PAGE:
What in the world is going on with the Enterprise City Schools Board and the superintendent?
At the July 30, 2019 EBOE work session, several capital projects were discussed, including replacing the grass in Wildcat Stadium with artificial turf. Fast forward to the September 2020 EBOE meeting. The board approved the school’s five-year capital plan with Superintendent Greg Faught saying among the renovations planned could be the inclusion of a synthetic turf at Wildcat Stadium, which would be considered in the next few years.
The next few years turned into the next few months, passing at warp speed. At the Jan. 26 BOE meeting, the board approved the purchase of a new synthetic turf for Wildcat Stadium.
What’s the rush? Replacing the turf now will disrupt the boys and girls soccer team’s schedule and those seniors will not be able to finish their high school careers on their own home field. In addition, it is extremely doubtful if they begin work today, this project will be completed in time for the 2021 seniors to graduate in their home stadium, not Bates Memorial Stadium as has been suggested.
It’s amazing to see how things have changed in the last 14 years. After the tornado of 2007 destroyed Enterprise High School and Hillcrest Elementary, the administration and school board at that time bent over backwards to make sure students could finish the school year as normally as possible, including graduation ceremonies at Bates. Volunteers from out of town even came on the weekends and picked glass, nails and metal out of the grass so there would be no danger of anyone getting hurt.
Those reporters from our publication covering the 2007 graduation fought back tears and raw emotions while seeing this class standing gratefully and humbly after surviving unimaginable horror and destruction of the school they loved in shambles next to their stadium while losing two of their classmates in the storm.
But Bates was THEIR venue for graduation. Wildcat Stadium is the class of 2021’s stadium. This school year has brought a different kind of struggle to these students. A pandemic totally uprooted their whole senior year, from distance learning to cancelled pep rallies, no travel to away games and limited tickets to see their own Wildcats play for a state basketball championship.
If the grass is going to be replaced by artificial turf, why in the world was this project not bid and started at the end of football season in the fall of 2020? The anticipated completion of work is supposed to be after 70 days. If work had begun the first of November, it would be done, probably in time for soccer season to start. We won’t even discuss what was the projected completion of the baseball and softball fields on campus.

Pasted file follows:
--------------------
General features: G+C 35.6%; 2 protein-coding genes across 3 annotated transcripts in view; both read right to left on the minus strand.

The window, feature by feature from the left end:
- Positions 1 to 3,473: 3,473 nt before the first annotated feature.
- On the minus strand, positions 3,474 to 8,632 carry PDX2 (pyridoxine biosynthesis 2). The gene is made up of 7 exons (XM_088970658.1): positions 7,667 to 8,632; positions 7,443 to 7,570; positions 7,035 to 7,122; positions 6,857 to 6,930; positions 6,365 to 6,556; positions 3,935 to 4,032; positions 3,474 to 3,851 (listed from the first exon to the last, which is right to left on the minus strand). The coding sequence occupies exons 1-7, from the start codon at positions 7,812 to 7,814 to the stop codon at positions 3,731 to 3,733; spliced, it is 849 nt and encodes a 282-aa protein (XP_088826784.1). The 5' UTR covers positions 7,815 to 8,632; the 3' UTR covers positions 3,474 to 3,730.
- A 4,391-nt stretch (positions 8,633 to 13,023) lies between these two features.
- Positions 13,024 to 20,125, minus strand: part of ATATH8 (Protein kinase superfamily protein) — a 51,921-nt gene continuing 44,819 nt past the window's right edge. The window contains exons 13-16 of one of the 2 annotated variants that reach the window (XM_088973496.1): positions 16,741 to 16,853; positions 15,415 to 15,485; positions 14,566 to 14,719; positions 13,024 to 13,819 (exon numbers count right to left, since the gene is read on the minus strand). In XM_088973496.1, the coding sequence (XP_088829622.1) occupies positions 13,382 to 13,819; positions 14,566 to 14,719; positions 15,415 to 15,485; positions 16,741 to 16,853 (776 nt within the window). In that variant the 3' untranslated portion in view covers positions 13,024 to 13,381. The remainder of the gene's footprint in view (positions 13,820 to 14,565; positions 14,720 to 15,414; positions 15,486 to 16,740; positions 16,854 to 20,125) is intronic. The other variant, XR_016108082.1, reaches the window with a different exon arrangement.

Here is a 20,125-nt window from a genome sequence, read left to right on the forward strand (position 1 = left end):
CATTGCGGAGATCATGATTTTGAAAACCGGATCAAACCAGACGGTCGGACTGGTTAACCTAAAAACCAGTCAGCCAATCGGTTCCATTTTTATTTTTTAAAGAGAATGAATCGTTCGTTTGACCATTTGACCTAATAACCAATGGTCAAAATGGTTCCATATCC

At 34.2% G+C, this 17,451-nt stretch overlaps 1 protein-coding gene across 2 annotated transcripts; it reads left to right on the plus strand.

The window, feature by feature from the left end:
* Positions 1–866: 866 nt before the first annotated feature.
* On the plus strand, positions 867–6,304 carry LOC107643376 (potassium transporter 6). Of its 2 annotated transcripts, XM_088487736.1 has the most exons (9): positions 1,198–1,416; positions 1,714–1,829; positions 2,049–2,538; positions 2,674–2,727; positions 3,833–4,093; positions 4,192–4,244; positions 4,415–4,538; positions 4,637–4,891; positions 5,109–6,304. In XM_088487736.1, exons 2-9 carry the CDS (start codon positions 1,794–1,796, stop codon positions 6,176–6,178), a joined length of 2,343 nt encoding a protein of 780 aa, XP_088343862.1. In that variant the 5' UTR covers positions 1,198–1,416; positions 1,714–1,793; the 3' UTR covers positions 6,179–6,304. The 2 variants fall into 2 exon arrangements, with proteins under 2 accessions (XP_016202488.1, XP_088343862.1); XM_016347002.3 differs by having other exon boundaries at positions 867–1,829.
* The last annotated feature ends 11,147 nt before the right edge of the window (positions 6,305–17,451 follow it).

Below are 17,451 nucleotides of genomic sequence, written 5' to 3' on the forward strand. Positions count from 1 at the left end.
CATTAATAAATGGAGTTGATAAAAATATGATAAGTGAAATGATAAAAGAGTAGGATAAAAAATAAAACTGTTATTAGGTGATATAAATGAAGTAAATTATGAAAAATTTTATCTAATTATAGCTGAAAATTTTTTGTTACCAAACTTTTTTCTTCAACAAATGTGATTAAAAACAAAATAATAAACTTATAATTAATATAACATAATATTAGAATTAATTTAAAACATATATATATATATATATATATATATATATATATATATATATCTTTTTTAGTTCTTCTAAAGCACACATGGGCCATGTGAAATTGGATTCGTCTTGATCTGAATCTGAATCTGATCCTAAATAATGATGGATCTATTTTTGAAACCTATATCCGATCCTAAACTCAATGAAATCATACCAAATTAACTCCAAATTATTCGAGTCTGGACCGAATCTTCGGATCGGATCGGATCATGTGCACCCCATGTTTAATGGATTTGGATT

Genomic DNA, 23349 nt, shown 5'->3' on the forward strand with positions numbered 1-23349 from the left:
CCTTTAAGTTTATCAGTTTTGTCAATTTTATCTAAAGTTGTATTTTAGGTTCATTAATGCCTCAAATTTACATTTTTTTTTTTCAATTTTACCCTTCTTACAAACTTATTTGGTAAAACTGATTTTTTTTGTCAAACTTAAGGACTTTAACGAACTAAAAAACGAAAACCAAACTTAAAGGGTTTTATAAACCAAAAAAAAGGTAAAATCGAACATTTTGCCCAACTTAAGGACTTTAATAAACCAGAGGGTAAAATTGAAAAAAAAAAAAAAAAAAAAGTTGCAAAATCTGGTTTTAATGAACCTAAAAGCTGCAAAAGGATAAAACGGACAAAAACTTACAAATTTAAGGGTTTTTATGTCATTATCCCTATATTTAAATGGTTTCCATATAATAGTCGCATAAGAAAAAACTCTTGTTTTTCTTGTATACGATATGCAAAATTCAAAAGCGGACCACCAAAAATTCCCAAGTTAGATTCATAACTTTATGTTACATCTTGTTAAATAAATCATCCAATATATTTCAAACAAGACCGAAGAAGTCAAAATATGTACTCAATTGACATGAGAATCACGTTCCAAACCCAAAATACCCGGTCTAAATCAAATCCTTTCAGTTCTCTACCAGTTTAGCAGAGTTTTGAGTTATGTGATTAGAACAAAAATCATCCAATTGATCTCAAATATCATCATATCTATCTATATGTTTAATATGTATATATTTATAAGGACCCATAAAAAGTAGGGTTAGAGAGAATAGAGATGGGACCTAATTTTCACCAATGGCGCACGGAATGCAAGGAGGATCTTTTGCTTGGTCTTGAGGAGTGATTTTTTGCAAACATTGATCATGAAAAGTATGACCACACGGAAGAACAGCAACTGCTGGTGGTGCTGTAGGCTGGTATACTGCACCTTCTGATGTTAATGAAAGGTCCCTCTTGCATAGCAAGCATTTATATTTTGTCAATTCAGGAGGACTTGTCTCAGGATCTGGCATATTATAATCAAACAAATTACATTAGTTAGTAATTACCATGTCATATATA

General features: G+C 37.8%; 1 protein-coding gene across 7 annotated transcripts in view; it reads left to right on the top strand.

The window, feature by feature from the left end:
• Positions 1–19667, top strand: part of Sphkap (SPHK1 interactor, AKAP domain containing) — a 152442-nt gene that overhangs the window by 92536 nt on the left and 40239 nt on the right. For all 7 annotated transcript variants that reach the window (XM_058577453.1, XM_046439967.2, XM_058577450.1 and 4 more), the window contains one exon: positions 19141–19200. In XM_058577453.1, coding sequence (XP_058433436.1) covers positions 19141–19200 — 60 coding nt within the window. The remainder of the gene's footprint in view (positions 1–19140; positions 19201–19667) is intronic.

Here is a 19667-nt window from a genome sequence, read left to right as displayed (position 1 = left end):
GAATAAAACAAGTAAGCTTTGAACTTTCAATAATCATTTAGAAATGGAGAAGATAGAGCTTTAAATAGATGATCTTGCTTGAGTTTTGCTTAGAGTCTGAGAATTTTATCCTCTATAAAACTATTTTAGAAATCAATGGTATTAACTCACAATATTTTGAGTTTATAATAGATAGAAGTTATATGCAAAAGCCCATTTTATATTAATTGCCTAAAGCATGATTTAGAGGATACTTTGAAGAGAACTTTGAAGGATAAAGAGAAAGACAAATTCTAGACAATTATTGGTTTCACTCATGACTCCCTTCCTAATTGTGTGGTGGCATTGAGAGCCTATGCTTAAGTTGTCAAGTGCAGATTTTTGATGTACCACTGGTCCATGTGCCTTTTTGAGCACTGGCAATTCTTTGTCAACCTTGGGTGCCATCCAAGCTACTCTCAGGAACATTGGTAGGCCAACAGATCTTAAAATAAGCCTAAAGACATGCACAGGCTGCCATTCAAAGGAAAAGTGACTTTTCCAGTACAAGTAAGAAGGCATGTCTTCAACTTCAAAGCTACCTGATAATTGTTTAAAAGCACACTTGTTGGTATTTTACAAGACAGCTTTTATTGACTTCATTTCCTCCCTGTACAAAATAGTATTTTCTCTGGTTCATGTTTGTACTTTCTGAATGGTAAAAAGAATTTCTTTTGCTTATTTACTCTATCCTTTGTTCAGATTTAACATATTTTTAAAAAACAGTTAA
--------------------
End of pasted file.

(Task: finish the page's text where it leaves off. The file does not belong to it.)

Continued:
Where are the members of the board? As far as we know, they never have work sessions. If they do, we are never notified. There seem to be no questions asked, no debate about issues that are brought before the board.
At last Friday’s board meeting when the superintendent announced the construction would move ahead, no questions were asked of him. No comments were made by board members when given the opportunity.
One of the board members even posted on his Facebook page Saturday morning that his desire was for the seniors to graduate in Wildcat Stadium. Why didn’t he speak up during the meeting? Why did no one question Faught when he said the turf must be immediately installed?
The same board member posted Monday that he wanted to call a special meeting to postpone the turf installation but was blocked by the superintendent. The board makes policy; it is the job of the superintendent to implement that policy.
It seems the board and their leader have lost sight of why they are there: for the students. They are there to make sure everything is done first and foremost for the betterment of our students.
Kicking the seniors to the curb sends a message–and it’s not a very good one. Someone needs to stand up for these students, or get out of the way for someone who will.